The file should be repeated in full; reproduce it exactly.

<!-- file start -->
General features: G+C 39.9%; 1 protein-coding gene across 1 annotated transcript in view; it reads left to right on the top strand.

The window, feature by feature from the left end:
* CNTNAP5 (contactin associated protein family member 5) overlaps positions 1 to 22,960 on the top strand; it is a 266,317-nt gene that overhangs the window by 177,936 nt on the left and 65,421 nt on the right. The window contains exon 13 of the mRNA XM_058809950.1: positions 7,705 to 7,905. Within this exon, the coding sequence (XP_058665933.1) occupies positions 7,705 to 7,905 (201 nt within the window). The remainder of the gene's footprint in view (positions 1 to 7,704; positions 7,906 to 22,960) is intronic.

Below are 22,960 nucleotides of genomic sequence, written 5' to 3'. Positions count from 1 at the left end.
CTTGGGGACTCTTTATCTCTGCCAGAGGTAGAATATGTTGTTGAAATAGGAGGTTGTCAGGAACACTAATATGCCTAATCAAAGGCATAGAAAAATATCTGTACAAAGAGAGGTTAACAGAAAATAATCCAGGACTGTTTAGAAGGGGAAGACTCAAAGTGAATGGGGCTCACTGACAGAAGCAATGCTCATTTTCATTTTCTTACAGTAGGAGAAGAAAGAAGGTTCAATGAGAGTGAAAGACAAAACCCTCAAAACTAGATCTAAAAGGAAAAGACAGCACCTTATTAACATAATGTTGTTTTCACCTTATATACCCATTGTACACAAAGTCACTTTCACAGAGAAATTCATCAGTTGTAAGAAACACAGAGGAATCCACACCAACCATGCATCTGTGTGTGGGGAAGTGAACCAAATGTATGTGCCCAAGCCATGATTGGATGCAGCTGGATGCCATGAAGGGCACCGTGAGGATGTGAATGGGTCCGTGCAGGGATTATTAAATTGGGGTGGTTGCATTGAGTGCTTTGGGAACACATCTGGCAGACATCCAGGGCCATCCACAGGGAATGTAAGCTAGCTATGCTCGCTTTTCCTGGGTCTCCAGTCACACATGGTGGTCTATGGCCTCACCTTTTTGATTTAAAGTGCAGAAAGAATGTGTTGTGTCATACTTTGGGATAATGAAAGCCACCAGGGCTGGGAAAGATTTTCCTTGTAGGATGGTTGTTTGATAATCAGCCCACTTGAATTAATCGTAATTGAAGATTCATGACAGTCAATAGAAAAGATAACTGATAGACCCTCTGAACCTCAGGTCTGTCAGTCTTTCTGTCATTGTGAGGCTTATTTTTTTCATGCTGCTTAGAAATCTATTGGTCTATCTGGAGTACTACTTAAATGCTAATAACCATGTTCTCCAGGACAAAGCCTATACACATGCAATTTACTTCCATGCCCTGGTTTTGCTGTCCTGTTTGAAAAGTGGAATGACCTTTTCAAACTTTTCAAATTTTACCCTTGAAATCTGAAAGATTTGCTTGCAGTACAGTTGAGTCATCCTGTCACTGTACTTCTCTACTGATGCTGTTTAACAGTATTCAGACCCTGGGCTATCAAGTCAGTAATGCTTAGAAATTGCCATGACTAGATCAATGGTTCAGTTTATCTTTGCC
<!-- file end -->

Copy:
General features: G+C 39.9%; 1 protein-coding gene across 1 annotated transcript in view; it reads left to right on the top strand.

The window, feature by feature from the left end:
* CNTNAP5 (contactin associated protein family member 5) overlaps positions 1 to 22,960 on the top strand; it is a 266,317-nt gene that overhangs the window by 177,936 nt on the left and 65,421 nt on the right. The window contains exon 13 of the mRNA XM_058809950.1: positions 7,705 to 7,905. Within this exon, the coding sequence (XP_058665933.1) occupies positions 7,705 to 7,905 (201 nt within the window). The remainder of the gene's footprint in view (positions 1 to 7,704; positions 7,906 to 22,960) is intronic.

Below are 22,960 nucleotides of genomic sequence, written 5' to 3'. Positions count from 1 at the left end.
CTTGGGGACTCTTTATCTCTGCCAGAGGTAGAATATGTTGTTGAAATAGGAGGTTGTCAGGAACACTAATATGCCTAATCAAAGGCATAGAAAAATATCTGTACAAAGAGAGGTTAACAGAAAATAATCCAGGACTGTTTAGAAGGGGAAGACTCAAAGTGAATGGGGCTCACTGACAGAAGCAATGCTCATTTTCATTTTCTTACAGTAGGAGAAGAAAGAAGGTTCAATGAGAGTGAAAGACAAAACCCTCAAAACTAGATCTAAAAGGAAAAGACAGCACCTTATTAACATAATGTTGTTTTCACCTTATATACCCATTGTACACAAAGTCACTTTCACAGAGAAATTCATCAGTTGTAAGAAACACAGAGGAATCCACACCAACCATGCATCTGTGTGTGGGGAAGTGAACCAAATGTATGTGCCCAAGCCATGATTGGATGCAGCTGGATGCCATGAAGGGCACCGTGAGGATGTGAATGGGTCCGTGCAGGGATTATTAAATTGGGGTGGTTGCATTGAGTGCTTTGGGAACACATCTGGCAGACATCCAGGGCCATCCACAGGGAATGTAAGCTAGCTATGCTCGCTTTTCCTGGGTCTCCAGTCACACATGGTGGTCTATGGCCTCACCTTTTTGATTTAAAGTGCAGAAAGAATGTGTTGTGTCATACTTTGGGATAATGAAAGCCACCAGGGCTGGGAAAGATTTTCCTTGTAGGATGGTTGTTTGATAATCAGCCCACTTGAATTAATCGTAATTGAAGATTCATGACAGTCAATAGAAAAGATAACTGATAGACCCTCTGAACCTCAGGTCTGTCAGTCTTTCTGTCATTGTGAGGCTTATTTTTTTCATGCTGCTTAGAAATCTATTGGTCTATCTGGAGTACTACTTAAATGCTAATAACCATGTTCTCCAGGACAAAGCCTATACACATGCAATTTACTTCCATGCCCTGGTTTTGCTGTCCTGTTTGAAAAGTGGAATGACCTTTTCAAACTTTTCAAATTTTACCCTTGAAATCTGAAAGATTTGCTTGCAGTACAGTTGAGTCATCCTGTCACTGTACTTCTCTACTGATGCTGTTTAACAGTATTCAGACCCTGGGCTATCAAGTCAGTAATGCTTAGAAATTGCCATGACTAGATCAATGGTTCAGTTTATCTTTGCC